14 June 2004
Ministerial Meeting of UN Conference on Trade and Development to Take Place in Sao Paulo 13 18 June
To Focus on Harnessing Power of Trade for Development, Poverty Reduction
NEW YORK, 11 June (UN Headquarters) -- Harnessing the power of trade for development and poverty reduction will be the focus of the eleventh ministerial meeting of the United Nations Conference on Trade and Development (UNCTAD), to be convened in São Paulo, Brazil, from 13 to 18 June.
This years event will be devoted to an overall theme of "Enhancing coherence between national development strategies and global economic processes towards economic growth and development, particularly of developing countries", dealing specifically with such concerns as improving developing countries access to markets and the need to redress past imbalances in the world trading system. The participants of the event will look at an increasingly critical issue in today's interdependent world: the link between the national and international dimensions of trade and development.
To achieve coherence in that regard, countries need to work towards a multilateral trading system that is open, equitable, rule-based, predictable and non-discriminatory, as pledged by the Millennium Declaration of the General Assembly. For developed countries, and for the international community in general, that will mean providing the developing countries with more aid so that they have an equal stake in the trading system. At the same time, coherence means taking account of the differences, both between developed and developing countries and within the developing world itself. The paramount objective of the Conference is, thus, to move these issues forward on the international agenda and create the consensus needed to bridge the gaps.
Referring to growing interdependence between developed and developing countries, UNCTADs Secretary-General Rubens Ricupero said at the opening of the annual session of the organization's Trade and Development Board last October, that while developing countries rely less on developed countries' markets than they did 20 years ago (57 per cent in 2001 versus 69 per cent in 1980), they account for a growing share of those same countries' exports. The global economy is suffering from weak global demand and must be stimulated worldwide -- not just in the United States and Asia. Sustainable expansion of trade and financial flows will also require establishing coherence between the global monetary and trading systems.
The final documents expected to come out of the meeting will be structured around the four main pillars of the São Paulo event: development strategies in a globalizing world economy; building productive capacity and international competitiveness; assuring development gains from the international trading system and trade negotiations; and creating partnerships for development. In addition to those subthemes, the Conference will consider three cross-cutting issues, which go beyond the purely economic dimension to encompass core social and human values that are part and parcel of the Millennium Development Goals -- poverty reduction, womens contributions and creative industries.
The Conference will be attended by ministers, representatives of UNCTAD's 192 member States, officials from international, non-governmental and intergovernmental organizations, parliamentarians, academicians, entrepreneurs and the media. It will include a general debate by Member States, meetings of the Committee of the Whole, which will deliberate on the main documents, and plenary interactive sessions on the main issues. There will be a number of side and parallel events above and beyond the intergovernmental debate, including an investors fair, technology fair and solidarity market fair. Debates will focus on ways to make trade work for development, bearing in mind the outcomes of the recent summits on Financing for Development and Sustainable Development, with emphasis on improving competitiveness and building capacity in the productive sector.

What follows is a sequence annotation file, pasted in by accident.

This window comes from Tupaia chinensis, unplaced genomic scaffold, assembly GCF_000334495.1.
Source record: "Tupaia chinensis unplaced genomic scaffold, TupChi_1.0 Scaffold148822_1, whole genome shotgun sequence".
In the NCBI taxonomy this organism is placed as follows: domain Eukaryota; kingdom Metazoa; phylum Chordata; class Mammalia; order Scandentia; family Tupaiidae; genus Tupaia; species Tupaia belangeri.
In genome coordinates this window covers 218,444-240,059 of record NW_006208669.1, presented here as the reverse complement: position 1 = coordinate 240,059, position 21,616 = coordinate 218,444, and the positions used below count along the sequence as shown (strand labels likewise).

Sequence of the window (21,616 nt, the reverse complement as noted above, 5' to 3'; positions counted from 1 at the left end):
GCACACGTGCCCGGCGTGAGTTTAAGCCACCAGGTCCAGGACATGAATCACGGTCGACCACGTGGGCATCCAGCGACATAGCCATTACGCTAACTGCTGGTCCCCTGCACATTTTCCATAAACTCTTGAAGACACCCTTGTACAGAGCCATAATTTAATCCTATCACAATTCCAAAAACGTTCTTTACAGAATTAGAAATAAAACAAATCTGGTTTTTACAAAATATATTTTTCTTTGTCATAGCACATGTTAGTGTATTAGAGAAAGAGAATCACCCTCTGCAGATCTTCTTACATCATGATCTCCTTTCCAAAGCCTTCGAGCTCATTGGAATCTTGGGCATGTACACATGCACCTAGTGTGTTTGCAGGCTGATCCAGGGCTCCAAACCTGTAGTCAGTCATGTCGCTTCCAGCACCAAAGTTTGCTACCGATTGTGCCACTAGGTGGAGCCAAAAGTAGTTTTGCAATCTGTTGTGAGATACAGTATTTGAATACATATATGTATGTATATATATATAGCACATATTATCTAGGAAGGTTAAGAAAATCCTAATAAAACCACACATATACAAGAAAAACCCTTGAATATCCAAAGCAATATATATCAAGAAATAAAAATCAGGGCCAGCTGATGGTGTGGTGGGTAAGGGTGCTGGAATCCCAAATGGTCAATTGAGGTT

The São Paulo Ministerial Meeting will present an excellent opportunity for countries to review efforts to resume global trade negotiations since the stalemate last September at the ministerial meeting of the World Trade Organization (WTO) in Cancún, Mexico, Mr. Ricupero said in a Headquarters press conference on 27 April. UNCTAD's role in that respect is to help developing countries better understand the main issues on the negotiating agenda, through research, training and meetings. While it was difficult to predict the outcome of the trade negotiations in the WTO, the conditions in "the real world of trade" were much more encouraging now than in the recent past, with the world economy expected to grow by as much as 4.5 per cent this year.
A central lesson can be drawn from Asia, whose overall success is due largely to its sound and quick economic growth and to the growing importance of intra-Asia trade, Mr. Ricupero has said. Those results show the importance of a development strategy focused on the constant diversification and upgrading of the productive sector. The consequent enhancement of Asia's productive capabilities explains why Asian countries generally had a proactive attitude in trade negotiations. Clearly, the link between those negotiations and building the productive sector should be at the heart of the international economic debate.
The United Nations Conference on Trade and Development was created in Geneva in 1964 -- exactly 40 years ago -- as the permanent organ of the General Assembly to deal with trade, investment, finance and development issues. UNCTAD's highest governing body, its Ministerial Meeting is held every four years to set the organization's priorities and guidelines for action and debate key economic and development issues.
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